Kimalea C.

Breast Cancer - Stage II

Kimalea Conrad
quotation

Now I know I have the strength to fight any battle. Cancer is not a good thing, but good has come out of my experience with this disease. If there is a fight before me, I can fight. I also want to rejoice in every day. Each sunrise and sunset is a blessing. Cancer cannot make me afraid without my permission, and I refuse to give it permission. So I feed my faith, not my fears.

After noticing a lump during a breast self-exam in 2010 I had a biopsy. I received a dreaded result—it was cancer. A lumpectomy and sentinel node biopsy revealed tumors in three lymph nodes that were larger than the one in my breast. I was diagnosed with stage II breast cancer, and I would require another surgery to get a clean margin, as well as chemotherapy and radiation therapy.

I was devastated. I was still grieving the loss of my husband, Gary, from a heart attack. I felt overwhelmed by fear. I thought cancer would change my life forever, and I was discouraged. I felt my body had somehow betrayed me. Before my diagnosis, I exercised and ate well; I was healthy. It seemed so unfair. I felt it was beyond my ability to cope.

Gradually, my thoughts shifted: I realized as unreal and unfair as it seemed, I did have cancer and I wanted to fight: I was ready to fight the fear and the invasion of cancer cells in my body.

Becoming a warrior

Determined to put up a strong fight, my son and I went to an Army surplus store for camouflage gear—something I could wear to remind myself that this was a war and I had a job to do. I stopped thinking of chemotherapy and radiation as my enemy and began thinking of them as my weapons.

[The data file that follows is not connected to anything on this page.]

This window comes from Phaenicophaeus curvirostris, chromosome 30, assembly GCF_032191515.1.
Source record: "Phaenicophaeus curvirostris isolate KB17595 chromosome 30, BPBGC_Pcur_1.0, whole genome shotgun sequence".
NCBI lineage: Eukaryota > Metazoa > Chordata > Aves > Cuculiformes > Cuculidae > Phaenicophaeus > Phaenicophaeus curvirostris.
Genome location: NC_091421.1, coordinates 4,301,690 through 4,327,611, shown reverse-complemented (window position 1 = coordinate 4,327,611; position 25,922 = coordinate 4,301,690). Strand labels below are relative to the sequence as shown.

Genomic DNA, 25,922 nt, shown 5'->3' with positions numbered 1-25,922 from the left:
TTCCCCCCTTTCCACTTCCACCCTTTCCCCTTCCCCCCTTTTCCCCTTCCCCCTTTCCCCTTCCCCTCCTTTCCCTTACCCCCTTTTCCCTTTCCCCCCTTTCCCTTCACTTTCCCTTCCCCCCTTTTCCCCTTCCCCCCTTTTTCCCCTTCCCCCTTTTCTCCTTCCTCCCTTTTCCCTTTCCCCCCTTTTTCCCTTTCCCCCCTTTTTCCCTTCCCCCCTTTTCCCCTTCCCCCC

I was looking for a place where I could receive comprehensive treatment from experts. Around this time, a friend suggested that I call Cancer Treatment Centers of America® (CTCA), where her husband had received treatment. I spoke with an Oncology Information Specialist at CTCA® on a Saturday. He was kind and compassionate. On that following Monday, I flew from Colorado to Illinois so I could have a consultation with the doctors at the CTCA facility in Chicago.

During that first visit, I met with several doctors, clinicians, a naturopathic oncology provider, dietitian, mind-body provider and a pastor. When I was presented with a treatment plan, I felt that CTCA was the place where I would be the best equipped and most supported. I knew that I would be surrounded by fellow warriors that were willing to invest in a relationship with me. Their hope and encouragement increased my hopefulness. So I decided to pursue treatment at CTCA in Chicago.

My medical oncologist explained that the breast cancer I had was very aggressive. She was confident about the treatment plan she presented to me, which included a mastectomy, chemotherapy and radiation. She said it was imperative that I begin treatment immediately. She told me I would most likely lose my hair and have other side effects, which my care team would help me manage. I loved her no-nonsense approach to my care. I now had a battle plan.

The night before my first chemo treatment my son, who was a student at the University of Colorado at the time, shaved his head and sent me a picture. I was touched by his steadfast support. Before my second treatment, his roommate shaved his head. I struggled with chemotherapy and did lose my hair. I talked with my son, who encouraged and reminded me that I was strong and I could go the distance, that I could do this, and that many people cared and were cheering me on. I was not alone in this fight. His support gave me the strength and courage I needed to continue. I completed three different chemotherapy regimens, and then went on to complete radiation treatments.